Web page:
I once heard of a Christian speaker who said that believers should basically not quote Romans 8:28 to one another. Romans 8:28 says, “And we know that for those who love God all things work together for good, for those who are called according to his purpose.” (ESV)
Now obviously, there is a time and a place for everything. I don’t quote this verse when I’m going through the receiving line at a funeral. That just feels…well, insensitive. Like I said, a time and a place. But I don’t think this man was speaking of such extraordinary circumstances. I think he was thinking of more normal troubles. And I’m not sure why he said this – maybe he thought it was a cliché which is overused.
But if I understand him correctly, I heartily disagree. Of course there is a right and thoughtful way to use this verse, but Romans 8:28 is one of the most wonderful truths in the Bible, and as far as I’m concerned we ought to meditate on it and pull it out to encourage one another often.
After all, Paul knew exactly what he was talking about when he wrote it. This is the same man who, when we pick up with him in Acts 25, has been in prison for two years.
Now think about that for a moment – the apostle in jail for two years – and eventually it would be much longer. Of course, readers of the New Testament are used to the thought of Paul behind bars. There are all the letters he wrote from prison like Philippians, Ephesians and Colossians. So most of us never give it a second thought.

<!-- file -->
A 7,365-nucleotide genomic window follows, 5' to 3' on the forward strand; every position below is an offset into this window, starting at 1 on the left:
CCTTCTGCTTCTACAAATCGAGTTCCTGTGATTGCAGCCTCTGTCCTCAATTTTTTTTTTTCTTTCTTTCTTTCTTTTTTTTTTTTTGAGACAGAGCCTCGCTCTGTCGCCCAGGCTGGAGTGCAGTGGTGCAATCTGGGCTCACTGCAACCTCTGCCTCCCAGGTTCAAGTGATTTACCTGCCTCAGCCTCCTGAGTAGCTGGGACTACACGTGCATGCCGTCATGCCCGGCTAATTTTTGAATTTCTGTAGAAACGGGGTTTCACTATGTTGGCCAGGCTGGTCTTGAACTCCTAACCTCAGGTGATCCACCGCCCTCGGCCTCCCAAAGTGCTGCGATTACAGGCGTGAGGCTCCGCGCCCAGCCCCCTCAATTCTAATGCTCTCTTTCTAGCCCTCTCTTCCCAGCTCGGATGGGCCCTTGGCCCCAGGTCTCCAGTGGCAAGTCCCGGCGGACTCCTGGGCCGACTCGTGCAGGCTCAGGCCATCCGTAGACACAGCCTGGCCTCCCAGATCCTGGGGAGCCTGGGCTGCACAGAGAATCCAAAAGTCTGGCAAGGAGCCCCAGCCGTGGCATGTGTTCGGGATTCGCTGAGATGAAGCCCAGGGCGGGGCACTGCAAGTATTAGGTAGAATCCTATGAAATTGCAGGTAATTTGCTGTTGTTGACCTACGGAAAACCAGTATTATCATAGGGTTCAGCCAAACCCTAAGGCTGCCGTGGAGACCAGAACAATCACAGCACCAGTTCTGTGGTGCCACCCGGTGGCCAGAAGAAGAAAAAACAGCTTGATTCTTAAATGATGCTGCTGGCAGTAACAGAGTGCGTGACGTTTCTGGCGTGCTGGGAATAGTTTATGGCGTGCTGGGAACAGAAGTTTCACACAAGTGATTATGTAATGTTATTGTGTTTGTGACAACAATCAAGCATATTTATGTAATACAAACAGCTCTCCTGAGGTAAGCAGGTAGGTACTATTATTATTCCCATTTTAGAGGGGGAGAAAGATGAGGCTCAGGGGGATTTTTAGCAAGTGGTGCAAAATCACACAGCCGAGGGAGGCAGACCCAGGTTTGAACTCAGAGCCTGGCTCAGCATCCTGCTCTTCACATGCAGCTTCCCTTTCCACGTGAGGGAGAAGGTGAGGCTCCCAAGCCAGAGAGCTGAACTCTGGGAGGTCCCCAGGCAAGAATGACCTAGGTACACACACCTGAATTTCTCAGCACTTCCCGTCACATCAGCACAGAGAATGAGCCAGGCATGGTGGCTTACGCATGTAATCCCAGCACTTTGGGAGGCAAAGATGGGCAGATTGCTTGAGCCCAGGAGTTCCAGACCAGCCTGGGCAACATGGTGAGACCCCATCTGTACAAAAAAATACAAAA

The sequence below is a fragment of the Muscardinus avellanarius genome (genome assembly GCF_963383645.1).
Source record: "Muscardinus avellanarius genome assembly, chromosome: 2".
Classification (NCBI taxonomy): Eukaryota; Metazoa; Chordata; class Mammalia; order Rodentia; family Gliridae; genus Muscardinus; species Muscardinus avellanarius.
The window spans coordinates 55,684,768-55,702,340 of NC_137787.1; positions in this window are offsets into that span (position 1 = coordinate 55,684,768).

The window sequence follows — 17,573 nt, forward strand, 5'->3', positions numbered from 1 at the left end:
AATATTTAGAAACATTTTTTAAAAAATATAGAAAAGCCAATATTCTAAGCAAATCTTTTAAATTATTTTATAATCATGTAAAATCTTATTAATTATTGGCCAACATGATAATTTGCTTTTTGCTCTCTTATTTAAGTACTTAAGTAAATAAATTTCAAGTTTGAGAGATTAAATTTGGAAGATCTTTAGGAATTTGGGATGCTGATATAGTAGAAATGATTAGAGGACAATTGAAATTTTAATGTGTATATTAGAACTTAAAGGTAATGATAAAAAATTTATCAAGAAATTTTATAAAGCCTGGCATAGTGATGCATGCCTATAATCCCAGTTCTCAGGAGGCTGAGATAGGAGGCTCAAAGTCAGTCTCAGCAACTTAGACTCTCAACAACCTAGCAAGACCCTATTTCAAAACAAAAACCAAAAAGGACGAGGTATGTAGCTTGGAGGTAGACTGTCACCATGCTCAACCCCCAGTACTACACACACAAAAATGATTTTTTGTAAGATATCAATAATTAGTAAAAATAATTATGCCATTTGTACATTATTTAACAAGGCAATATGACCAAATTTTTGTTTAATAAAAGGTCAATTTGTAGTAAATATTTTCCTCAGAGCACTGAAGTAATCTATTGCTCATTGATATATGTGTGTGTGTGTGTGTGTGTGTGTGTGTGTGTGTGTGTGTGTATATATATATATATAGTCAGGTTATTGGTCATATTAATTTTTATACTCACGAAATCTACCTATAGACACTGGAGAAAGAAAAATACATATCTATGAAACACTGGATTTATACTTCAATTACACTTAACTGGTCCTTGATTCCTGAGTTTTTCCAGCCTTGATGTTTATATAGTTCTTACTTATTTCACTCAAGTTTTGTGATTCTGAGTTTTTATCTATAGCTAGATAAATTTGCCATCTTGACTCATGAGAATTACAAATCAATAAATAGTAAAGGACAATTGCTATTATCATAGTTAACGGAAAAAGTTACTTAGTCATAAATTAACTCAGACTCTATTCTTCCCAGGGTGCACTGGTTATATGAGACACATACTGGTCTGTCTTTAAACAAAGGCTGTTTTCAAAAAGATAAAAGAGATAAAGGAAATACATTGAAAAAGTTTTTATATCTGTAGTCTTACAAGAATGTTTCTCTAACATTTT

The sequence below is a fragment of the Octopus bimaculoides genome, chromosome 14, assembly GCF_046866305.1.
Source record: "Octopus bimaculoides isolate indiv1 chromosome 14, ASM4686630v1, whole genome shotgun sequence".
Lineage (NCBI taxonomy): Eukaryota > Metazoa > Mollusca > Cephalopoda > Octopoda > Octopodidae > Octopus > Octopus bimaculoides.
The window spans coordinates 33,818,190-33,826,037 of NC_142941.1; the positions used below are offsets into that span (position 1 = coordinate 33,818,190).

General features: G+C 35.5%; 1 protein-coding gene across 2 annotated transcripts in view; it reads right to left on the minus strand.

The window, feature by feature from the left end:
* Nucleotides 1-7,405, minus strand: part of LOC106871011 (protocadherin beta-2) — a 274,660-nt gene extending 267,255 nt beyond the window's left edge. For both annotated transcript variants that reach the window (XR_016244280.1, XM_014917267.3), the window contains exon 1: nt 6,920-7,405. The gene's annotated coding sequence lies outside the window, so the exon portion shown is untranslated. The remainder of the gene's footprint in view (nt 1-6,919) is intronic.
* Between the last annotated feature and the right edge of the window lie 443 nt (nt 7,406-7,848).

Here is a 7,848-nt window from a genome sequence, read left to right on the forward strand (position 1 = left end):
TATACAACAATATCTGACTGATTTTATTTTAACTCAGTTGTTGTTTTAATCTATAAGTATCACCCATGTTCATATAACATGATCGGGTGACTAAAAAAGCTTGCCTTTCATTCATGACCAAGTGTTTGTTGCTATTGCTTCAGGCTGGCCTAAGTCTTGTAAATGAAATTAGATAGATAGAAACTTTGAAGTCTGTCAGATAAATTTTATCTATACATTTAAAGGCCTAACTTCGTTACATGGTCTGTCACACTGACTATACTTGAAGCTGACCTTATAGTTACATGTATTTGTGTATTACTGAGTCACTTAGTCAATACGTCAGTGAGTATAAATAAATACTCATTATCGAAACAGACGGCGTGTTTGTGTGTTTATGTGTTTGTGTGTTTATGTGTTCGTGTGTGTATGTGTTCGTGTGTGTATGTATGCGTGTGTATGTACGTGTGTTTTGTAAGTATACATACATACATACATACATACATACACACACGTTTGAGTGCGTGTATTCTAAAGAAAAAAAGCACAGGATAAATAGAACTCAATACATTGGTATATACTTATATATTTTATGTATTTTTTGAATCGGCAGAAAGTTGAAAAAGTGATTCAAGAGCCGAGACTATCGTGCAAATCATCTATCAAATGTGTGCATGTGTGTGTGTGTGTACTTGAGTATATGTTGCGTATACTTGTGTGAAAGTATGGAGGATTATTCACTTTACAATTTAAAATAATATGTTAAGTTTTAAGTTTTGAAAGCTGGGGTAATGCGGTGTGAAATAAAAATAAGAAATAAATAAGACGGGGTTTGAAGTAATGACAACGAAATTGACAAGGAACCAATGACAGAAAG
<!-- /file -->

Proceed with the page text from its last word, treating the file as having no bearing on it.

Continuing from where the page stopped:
But if you really consider it, it’s one of the oddest ideas in the Bible. And here’s what I mean: if you were the Sovereign God of heaven, and you were moving your missionaries and saints around to accomplish your purposes like much loved chess pieces (if I may speak so crassly) why ever would you put a resource like Paul the Apostle in prison for years at a time?
But there he sits, year after year, “wasting away.” Except, that is, for Romans 8:28. You see, Paul knew good things were happening. After all, if you were wondering, his letter to the church at Rome was already written at this time. He likely had written the letter on his most recent journey, when he was in the city of Corinth.
And so it might be a strange idea for us to think of the Apostle in prison, but not so much for him. He understood that there was a God in heaven who knew exactly what he was doing putting this “valuable resource” away for that period of time.
God was molding him, and making him into the man he needed to be.
Just like he is doing for you and me in whatever we’re walking through today. And what hope there is in that – God is sovereign and loving and He is molding us into the image of Jesus. And therefore everything that we who love him walk through is going to work out for our ultimate good. I just think that we probably don’t meditate on this truth often enough.
And I definitely think it’s a truth we should not keep to ourselves.
For tomorrow, Tuesday, March 17th: Acts 26